66. True Names by Vernor Vinge
  67. Ubik by Philip K. Dick
  68. The Hyperion Cantos by Dan Simmons
  69. Citizen of the Galaxy by Robert Heinlein
  70. A Wrinkle in Time by Madeleine L’Engle
  71. A Fire Upon The Deep by Vernor Vinge
  72. Pale Fire by Vladimir Nabokov
  73. More Than Human by Theodore Sturgeon
  74. Fahrenheit 451 by Ray Bradbury
  75. 1984 by George Orwell
  76. I Am Legend by Richard Matheson
  77. The Cadwal Chronicles by Jack Vance
  78. Lost Horizon by James Hilton
  79. Alice in Wonderland by Lewis Carroll
  80. The Wonderful Wizard of Oz by L. Frank Baum
  81. The Fifth Head of Cerebus by Gene Wolfe
  82. A Song of Ice And Fire by George R.R. Martin
  83. Stranger in a Strange Land by Robert Heinlein
  84. The Fionavar Tapestry by Guy Gavriel Kay
  85. The Master and the Margarita by Mikhail Bulgakov
  86. The Man in the High Castle by Philip K. Dick
  87. All My Sins Remembered by Joe Haldeman
  88. The Lord of the Rings by J.R.R. Tolkien
  89. Planet of Adventure by Jack Vance
  90. Dune by Frank Herbert
  91. A Clockwork Orange by Anthony Burgess
  92. The Left Hand of Darkness by Ursula K. LeGuin
  93. The Book of the New Sun by Gene Wolfe
  94. Brave New World by Aldous Huxley
  95. Frankenstein by Mary Shelley
  96. Tigana by Guy Gavriel Kay
  97. The Dispossessed by Ursula K. LeGuin
  98. The Dying Earth by Jack Vance
  99. The Moon Is A Harsh Mistress by Robert Heinlein
  100. The Book of the Long Sun by Gene Wolfe

9 thoughts on “Top 100 Sci-Fi/Fantasy Novels of All Time

  1. It makes me sad that A Wrinkle in Time is significantly higher on the list than Ender’s Game. I guess it’s a product of it’s time, because when I read it a couple years ago I was downright insulted by the anti-communist propaganda throughout. Although Ender’s Game got Card in trouble for being a Hitler apologist, so maybe it’s not really that different after all.

    And is Watership Down really scifi/fantasy? I mean, the rabbits communicated in english, but is that really all it takes?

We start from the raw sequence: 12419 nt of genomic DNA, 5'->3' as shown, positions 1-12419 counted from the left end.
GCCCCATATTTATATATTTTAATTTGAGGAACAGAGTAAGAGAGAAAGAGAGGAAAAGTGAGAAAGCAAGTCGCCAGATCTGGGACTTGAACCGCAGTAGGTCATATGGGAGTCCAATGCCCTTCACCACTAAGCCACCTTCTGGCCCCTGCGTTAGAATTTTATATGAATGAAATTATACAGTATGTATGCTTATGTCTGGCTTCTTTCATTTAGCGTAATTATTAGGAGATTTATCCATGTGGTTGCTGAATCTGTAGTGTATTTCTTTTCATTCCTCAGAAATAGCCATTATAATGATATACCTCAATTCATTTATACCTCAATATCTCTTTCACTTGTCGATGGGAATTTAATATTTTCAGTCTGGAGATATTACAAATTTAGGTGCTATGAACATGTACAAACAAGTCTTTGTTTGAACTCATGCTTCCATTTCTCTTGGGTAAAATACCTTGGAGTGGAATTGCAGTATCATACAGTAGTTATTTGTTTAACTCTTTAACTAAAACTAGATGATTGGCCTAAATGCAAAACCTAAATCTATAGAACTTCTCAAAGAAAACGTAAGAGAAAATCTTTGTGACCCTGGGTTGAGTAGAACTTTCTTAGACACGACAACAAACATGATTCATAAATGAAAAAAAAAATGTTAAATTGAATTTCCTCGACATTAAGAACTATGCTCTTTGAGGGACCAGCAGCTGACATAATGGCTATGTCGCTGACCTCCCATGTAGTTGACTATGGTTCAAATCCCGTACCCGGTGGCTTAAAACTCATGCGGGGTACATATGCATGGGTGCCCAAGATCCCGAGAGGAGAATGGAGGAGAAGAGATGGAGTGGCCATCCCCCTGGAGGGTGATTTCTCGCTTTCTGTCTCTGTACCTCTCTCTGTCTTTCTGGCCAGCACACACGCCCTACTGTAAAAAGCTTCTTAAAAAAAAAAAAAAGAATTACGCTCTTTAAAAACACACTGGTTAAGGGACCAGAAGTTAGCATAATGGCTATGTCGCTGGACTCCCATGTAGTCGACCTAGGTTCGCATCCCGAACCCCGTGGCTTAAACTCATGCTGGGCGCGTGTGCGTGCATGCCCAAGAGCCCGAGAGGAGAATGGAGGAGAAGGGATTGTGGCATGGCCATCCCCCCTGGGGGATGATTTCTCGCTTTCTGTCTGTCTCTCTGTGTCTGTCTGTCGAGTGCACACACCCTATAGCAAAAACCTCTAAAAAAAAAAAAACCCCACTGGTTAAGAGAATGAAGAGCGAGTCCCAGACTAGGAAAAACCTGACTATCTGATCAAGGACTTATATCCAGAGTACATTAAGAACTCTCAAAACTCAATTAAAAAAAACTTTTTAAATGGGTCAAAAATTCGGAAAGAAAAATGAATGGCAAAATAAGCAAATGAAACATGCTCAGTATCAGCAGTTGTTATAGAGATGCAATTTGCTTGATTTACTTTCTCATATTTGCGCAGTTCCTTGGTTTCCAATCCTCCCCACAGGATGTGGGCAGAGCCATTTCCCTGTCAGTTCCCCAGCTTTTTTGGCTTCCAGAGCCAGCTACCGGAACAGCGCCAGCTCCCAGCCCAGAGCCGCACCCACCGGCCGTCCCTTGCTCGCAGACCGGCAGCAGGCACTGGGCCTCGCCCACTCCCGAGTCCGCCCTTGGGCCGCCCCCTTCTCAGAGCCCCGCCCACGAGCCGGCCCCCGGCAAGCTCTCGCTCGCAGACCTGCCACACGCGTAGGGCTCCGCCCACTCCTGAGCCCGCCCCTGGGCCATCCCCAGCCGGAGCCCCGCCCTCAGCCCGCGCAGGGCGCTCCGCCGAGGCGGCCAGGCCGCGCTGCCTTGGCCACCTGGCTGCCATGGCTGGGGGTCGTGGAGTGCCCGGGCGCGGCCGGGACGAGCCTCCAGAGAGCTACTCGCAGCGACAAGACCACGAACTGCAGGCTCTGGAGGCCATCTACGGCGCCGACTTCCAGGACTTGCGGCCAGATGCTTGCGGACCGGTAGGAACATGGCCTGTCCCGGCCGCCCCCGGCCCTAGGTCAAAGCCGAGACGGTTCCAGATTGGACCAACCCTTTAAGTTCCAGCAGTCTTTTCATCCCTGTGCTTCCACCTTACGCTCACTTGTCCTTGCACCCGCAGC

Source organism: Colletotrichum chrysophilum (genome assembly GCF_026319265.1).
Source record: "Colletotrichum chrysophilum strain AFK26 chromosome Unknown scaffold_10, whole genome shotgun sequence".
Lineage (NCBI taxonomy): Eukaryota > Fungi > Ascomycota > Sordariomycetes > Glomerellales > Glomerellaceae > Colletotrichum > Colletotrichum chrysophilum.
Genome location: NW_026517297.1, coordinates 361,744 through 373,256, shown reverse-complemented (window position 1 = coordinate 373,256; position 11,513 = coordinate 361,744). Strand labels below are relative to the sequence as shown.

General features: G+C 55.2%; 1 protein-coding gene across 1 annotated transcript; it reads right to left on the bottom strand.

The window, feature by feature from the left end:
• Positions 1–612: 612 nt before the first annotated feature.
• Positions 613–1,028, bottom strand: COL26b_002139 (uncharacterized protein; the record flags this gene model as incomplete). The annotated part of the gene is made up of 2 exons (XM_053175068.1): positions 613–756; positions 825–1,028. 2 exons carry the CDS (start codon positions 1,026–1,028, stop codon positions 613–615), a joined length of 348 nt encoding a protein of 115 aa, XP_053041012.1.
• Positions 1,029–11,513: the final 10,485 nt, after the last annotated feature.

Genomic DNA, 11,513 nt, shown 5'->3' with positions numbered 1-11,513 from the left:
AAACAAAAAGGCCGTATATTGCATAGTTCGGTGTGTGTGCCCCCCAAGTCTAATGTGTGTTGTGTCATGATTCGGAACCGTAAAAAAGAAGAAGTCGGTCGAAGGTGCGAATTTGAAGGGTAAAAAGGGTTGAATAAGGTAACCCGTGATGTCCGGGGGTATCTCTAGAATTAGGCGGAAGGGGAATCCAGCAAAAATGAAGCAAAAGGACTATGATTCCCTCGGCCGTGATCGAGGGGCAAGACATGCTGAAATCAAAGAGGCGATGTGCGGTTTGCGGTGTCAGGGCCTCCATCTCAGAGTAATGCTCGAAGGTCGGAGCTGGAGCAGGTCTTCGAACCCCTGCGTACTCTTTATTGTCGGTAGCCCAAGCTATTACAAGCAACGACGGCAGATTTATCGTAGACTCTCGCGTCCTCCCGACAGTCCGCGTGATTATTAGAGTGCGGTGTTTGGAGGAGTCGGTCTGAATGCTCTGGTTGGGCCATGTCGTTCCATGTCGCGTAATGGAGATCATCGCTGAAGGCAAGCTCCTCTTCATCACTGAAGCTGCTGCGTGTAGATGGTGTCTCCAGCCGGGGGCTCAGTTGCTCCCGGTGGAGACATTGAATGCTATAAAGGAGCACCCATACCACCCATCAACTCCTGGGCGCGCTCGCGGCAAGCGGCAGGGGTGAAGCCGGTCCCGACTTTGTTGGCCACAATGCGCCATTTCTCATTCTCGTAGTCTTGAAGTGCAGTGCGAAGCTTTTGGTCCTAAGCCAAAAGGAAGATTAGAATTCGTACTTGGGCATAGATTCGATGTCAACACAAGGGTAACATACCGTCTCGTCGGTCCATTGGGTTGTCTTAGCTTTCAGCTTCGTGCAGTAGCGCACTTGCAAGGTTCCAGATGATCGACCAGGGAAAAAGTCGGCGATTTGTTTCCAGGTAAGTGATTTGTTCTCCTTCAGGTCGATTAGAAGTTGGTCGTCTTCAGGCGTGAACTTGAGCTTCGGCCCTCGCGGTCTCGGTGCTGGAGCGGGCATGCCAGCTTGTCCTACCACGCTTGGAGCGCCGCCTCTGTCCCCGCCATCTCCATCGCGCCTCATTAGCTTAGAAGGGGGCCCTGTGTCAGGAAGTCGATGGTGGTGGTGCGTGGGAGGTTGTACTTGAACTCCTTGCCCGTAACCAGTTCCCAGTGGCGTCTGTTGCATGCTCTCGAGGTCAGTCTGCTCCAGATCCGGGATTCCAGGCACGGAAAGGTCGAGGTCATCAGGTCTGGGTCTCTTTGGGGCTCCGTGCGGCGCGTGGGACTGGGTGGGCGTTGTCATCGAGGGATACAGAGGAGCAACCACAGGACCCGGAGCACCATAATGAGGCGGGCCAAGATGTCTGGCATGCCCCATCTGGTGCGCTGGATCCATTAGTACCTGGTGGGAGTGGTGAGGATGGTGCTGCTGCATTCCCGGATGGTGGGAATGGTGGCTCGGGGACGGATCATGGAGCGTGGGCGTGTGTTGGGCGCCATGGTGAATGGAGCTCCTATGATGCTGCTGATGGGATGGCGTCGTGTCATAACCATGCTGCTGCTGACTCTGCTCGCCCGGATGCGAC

2. Run, don’t walk, to read The Dispossessed, A Fire Upon the Deep, Cat’s Cradle, The Moon is a Harsh Mistress, Forever War, and Tigana. Holy Zarquon.

    Not listed, but great: Rainbows End (Vinge) (and yes, there is no apostrophe), Anathem (Stephenson).

    If you haven’t already read all of the Hugos and Nebulas, you know what you doing – move all zig.

    Finally, a separate mention for The Demolished Man (Alfred Betster, the first Hugo winner). It’s unlike anything I’ve ever read. And yes, the Babylon 5 character is his namesake.

  3. I lost track of my count… But if I can make any recommendations for ones you haven’t read – anything by Joe Haldeman, anything by Guy Gavriel Kay (the Fionavar Tapestry in particular is amazing, but Tigana is also absolutely brilliant), and anything by John Scalzi. No William Gibson is an absolute travesty, as well.

  4. I’m feeling pretty good about myself because I’ve read two you haven’t (although you’ve read far more of them than I have, of course): The Man in the High Castle (86) and The Left Hand of Darkness (92). They should be on a shelf in the living room somewhere, if you want to read them.

  5. You seem to have made the mistake of placing what should be number 1 with number 88. It’s ok, I’m still learning my numbers too.